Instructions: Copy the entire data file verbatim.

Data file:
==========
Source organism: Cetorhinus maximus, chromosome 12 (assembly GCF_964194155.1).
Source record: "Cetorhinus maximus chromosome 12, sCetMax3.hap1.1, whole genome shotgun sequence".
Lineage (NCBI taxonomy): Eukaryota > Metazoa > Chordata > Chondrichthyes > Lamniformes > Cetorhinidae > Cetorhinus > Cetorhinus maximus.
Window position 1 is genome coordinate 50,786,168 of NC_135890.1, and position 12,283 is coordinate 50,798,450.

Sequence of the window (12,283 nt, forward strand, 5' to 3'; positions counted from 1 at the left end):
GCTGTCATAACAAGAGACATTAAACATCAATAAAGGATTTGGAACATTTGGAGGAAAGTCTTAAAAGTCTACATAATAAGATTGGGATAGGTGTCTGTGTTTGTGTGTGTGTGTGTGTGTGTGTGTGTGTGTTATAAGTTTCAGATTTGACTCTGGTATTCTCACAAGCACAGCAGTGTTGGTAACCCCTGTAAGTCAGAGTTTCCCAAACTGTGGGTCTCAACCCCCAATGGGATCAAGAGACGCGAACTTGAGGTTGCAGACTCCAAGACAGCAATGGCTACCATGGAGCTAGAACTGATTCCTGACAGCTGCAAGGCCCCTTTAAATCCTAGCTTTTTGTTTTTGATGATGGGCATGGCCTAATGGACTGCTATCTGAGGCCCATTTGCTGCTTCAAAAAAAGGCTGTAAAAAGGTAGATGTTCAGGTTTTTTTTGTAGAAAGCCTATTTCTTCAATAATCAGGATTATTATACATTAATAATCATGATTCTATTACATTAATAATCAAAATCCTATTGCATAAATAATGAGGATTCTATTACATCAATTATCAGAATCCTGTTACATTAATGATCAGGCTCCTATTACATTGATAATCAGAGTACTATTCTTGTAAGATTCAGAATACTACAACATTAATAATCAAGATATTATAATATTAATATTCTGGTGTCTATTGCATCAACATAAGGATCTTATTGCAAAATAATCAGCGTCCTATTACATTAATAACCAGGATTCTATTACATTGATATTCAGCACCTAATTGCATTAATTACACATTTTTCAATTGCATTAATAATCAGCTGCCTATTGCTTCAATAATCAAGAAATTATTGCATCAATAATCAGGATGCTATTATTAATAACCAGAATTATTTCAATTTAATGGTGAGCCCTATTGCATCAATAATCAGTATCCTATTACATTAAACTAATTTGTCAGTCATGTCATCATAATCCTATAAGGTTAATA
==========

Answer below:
Source organism: Cetorhinus maximus, chromosome 12 (assembly GCF_964194155.1).
Source record: "Cetorhinus maximus chromosome 12, sCetMax3.hap1.1, whole genome shotgun sequence".
Lineage (NCBI taxonomy): Eukaryota > Metazoa > Chordata > Chondrichthyes > Lamniformes > Cetorhinidae > Cetorhinus > Cetorhinus maximus.
Window position 1 is genome coordinate 50,786,168 of NC_135890.1, and position 12,283 is coordinate 50,798,450.

Sequence of the window (12,283 nt, forward strand, 5' to 3'; positions counted from 1 at the left end):
GCTGTCATAACAAGAGACATTAAACATCAATAAAGGATTTGGAACATTTGGAGGAAAGTCTTAAAAGTCTACATAATAAGATTGGGATAGGTGTCTGTGTTTGTGTGTGTGTGTGTGTGTGTGTGTGTGTGTTATAAGTTTCAGATTTGACTCTGGTATTCTCACAAGCACAGCAGTGTTGGTAACCCCTGTAAGTCAGAGTTTCCCAAACTGTGGGTCTCAACCCCCAATGGGATCAAGAGACGCGAACTTGAGGTTGCAGACTCCAAGACAGCAATGGCTACCATGGAGCTAGAACTGATTCCTGACAGCTGCAAGGCCCCTTTAAATCCTAGCTTTTTGTTTTTGATGATGGGCATGGCCTAATGGACTGCTATCTGAGGCCCATTTGCTGCTTCAAAAAAAGGCTGTAAAAAGGTAGATGTTCAGGTTTTTTTTGTAGAAAGCCTATTTCTTCAATAATCAGGATTATTATACATTAATAATCATGATTCTATTACATTAATAATCAAAATCCTATTGCATAAATAATGAGGATTCTATTACATCAATTATCAGAATCCTGTTACATTAATGATCAGGCTCCTATTACATTGATAATCAGAGTACTATTCTTGTAAGATTCAGAATACTACAACATTAATAATCAAGATATTATAATATTAATATTCTGGTGTCTATTGCATCAACATAAGGATCTTATTGCAAAATAATCAGCGTCCTATTACATTAATAACCAGGATTCTATTACATTGATATTCAGCACCTAATTGCATTAATTACACATTTTTCAATTGCATTAATAATCAGCTGCCTATTGCTTCAATAATCAAGAAATTATTGCATCAATAATCAGGATGCTATTATTAATAACCAGAATTATTTCAATTTAATGGTGAGCCCTATTGCATCAATAATCAGTATCCTATTACATTAAACTAATTTGTCAGTCATGTCATCATAATCCTATAAGGTTAATA